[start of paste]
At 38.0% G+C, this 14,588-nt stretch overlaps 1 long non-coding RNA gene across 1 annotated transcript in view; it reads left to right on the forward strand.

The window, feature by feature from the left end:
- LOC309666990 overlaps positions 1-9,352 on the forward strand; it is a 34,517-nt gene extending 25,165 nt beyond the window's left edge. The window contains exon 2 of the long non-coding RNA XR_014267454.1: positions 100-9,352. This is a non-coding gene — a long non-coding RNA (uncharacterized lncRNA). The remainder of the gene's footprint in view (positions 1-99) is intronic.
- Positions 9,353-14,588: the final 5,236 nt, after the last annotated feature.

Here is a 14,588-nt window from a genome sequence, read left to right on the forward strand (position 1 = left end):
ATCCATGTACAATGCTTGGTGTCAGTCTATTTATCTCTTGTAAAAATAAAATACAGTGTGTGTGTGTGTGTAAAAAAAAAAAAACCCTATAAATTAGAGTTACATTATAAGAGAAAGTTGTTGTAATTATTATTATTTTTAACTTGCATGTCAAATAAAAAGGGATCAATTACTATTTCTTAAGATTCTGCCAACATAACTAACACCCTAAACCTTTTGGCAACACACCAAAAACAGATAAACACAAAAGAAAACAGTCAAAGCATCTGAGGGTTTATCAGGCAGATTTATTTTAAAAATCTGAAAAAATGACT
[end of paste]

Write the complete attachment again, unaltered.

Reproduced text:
At 38.0% G+C, this 14,588-nt stretch overlaps 1 long non-coding RNA gene across 1 annotated transcript in view; it reads left to right on the forward strand.

The window, feature by feature from the left end:
- LOC309666990 overlaps positions 1-9,352 on the forward strand; it is a 34,517-nt gene extending 25,165 nt beyond the window's left edge. The window contains exon 2 of the long non-coding RNA XR_014267454.1: positions 100-9,352. This is a non-coding gene — a long non-coding RNA (uncharacterized lncRNA). The remainder of the gene's footprint in view (positions 1-99) is intronic.
- Positions 9,353-14,588: the final 5,236 nt, after the last annotated feature.

Here is a 14,588-nt window from a genome sequence, read left to right on the forward strand (position 1 = left end):
ATCCATGTACAATGCTTGGTGTCAGTCTATTTATCTCTTGTAAAAATAAAATACAGTGTGTGTGTGTGTGTAAAAAAAAAAAAACCCTATAAATTAGAGTTACATTATAAGAGAAAGTTGTTGTAATTATTATTATTTTTAACTTGCATGTCAAATAAAAAGGGATCAATTACTATTTCTTAAGATTCTGCCAACATAACTAACACCCTAAACCTTTTGGCAACACACCAAAAACAGATAAACACAAAAGAAAACAGTCAAAGCATCTGAGGGTTTATCAGGCAGATTTATTTTAAAAATCTGAAAAAATGACT